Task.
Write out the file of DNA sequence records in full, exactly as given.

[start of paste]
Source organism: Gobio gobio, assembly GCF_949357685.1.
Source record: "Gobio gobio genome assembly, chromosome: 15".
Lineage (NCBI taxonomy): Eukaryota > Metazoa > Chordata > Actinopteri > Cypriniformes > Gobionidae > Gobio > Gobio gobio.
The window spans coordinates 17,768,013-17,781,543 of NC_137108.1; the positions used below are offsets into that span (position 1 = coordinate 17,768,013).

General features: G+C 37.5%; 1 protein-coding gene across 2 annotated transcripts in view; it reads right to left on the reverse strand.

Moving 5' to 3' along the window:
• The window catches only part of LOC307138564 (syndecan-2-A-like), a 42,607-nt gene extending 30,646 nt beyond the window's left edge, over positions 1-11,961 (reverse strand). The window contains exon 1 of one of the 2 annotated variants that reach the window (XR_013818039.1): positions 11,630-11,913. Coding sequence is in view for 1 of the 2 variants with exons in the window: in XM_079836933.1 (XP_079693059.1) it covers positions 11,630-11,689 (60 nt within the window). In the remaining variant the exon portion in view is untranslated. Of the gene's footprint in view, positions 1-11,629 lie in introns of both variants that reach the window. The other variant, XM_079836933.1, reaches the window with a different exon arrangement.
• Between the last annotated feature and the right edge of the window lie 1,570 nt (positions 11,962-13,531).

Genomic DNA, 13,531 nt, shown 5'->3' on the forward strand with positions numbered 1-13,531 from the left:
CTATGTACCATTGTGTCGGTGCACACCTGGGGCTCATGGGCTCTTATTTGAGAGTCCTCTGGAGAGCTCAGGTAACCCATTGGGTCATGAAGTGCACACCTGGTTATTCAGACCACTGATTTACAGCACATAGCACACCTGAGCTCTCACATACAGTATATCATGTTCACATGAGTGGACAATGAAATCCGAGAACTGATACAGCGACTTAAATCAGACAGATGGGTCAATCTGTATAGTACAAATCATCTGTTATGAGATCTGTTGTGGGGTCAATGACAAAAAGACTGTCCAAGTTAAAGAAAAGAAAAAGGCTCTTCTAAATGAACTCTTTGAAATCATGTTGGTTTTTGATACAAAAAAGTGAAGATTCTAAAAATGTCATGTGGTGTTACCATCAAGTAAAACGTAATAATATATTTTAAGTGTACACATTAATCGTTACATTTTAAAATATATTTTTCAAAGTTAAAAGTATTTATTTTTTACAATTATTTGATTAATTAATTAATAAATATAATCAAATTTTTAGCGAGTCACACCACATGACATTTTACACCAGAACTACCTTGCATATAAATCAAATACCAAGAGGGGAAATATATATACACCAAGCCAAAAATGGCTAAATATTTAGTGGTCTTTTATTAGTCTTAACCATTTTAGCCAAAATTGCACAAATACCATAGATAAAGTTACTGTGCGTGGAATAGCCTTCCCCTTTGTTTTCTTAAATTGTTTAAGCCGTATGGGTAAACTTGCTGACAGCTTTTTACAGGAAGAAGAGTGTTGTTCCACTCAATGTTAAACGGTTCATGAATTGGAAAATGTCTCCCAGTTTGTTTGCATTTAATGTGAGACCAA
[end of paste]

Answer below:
Source organism: Gobio gobio, assembly GCF_949357685.1.
Source record: "Gobio gobio genome assembly, chromosome: 15".
Lineage (NCBI taxonomy): Eukaryota > Metazoa > Chordata > Actinopteri > Cypriniformes > Gobionidae > Gobio > Gobio gobio.
The window spans coordinates 17,768,013-17,781,543 of NC_137108.1; the positions used below are offsets into that span (position 1 = coordinate 17,768,013).

General features: G+C 37.5%; 1 protein-coding gene across 2 annotated transcripts in view; it reads right to left on the reverse strand.

Moving 5' to 3' along the window:
• The window catches only part of LOC307138564 (syndecan-2-A-like), a 42,607-nt gene extending 30,646 nt beyond the window's left edge, over positions 1-11,961 (reverse strand). The window contains exon 1 of one of the 2 annotated variants that reach the window (XR_013818039.1): positions 11,630-11,913. Coding sequence is in view for 1 of the 2 variants with exons in the window: in XM_079836933.1 (XP_079693059.1) it covers positions 11,630-11,689 (60 nt within the window). In the remaining variant the exon portion in view is untranslated. Of the gene's footprint in view, positions 1-11,629 lie in introns of both variants that reach the window. The other variant, XM_079836933.1, reaches the window with a different exon arrangement.
• Between the last annotated feature and the right edge of the window lie 1,570 nt (positions 11,962-13,531).

Genomic DNA, 13,531 nt, shown 5'->3' on the forward strand with positions numbered 1-13,531 from the left:
CTATGTACCATTGTGTCGGTGCACACCTGGGGCTCATGGGCTCTTATTTGAGAGTCCTCTGGAGAGCTCAGGTAACCCATTGGGTCATGAAGTGCACACCTGGTTATTCAGACCACTGATTTACAGCACATAGCACACCTGAGCTCTCACATACAGTATATCATGTTCACATGAGTGGACAATGAAATCCGAGAACTGATACAGCGACTTAAATCAGACAGATGGGTCAATCTGTATAGTACAAATCATCTGTTATGAGATCTGTTGTGGGGTCAATGACAAAAAGACTGTCCAAGTTAAAGAAAAGAAAAAGGCTCTTCTAAATGAACTCTTTGAAATCATGTTGGTTTTTGATACAAAAAAGTGAAGATTCTAAAAATGTCATGTGGTGTTACCATCAAGTAAAACGTAATAATATATTTTAAGTGTACACATTAATCGTTACATTTTAAAATATATTTTTCAAAGTTAAAAGTATTTATTTTTTACAATTATTTGATTAATTAATTAATAAATATAATCAAATTTTTAGCGAGTCACACCACATGACATTTTACACCAGAACTACCTTGCATATAAATCAAATACCAAGAGGGGAAATATATATACACCAAGCCAAAAATGGCTAAATATTTAGTGGTCTTTTATTAGTCTTAACCATTTTAGCCAAAATTGCACAAATACCATAGATAAAGTTACTGTGCGTGGAATAGCCTTCCCCTTTGTTTTCTTAAATTGTTTAAGCCGTATGGGTAAACTTGCTGACAGCTTTTTACAGGAAGAAGAGTGTTGTTCCACTCAATGTTAAACGGTTCATGAATTGGAAAATGTCTCCCAGTTTGTTTGCATTTAATGTGAGACCAA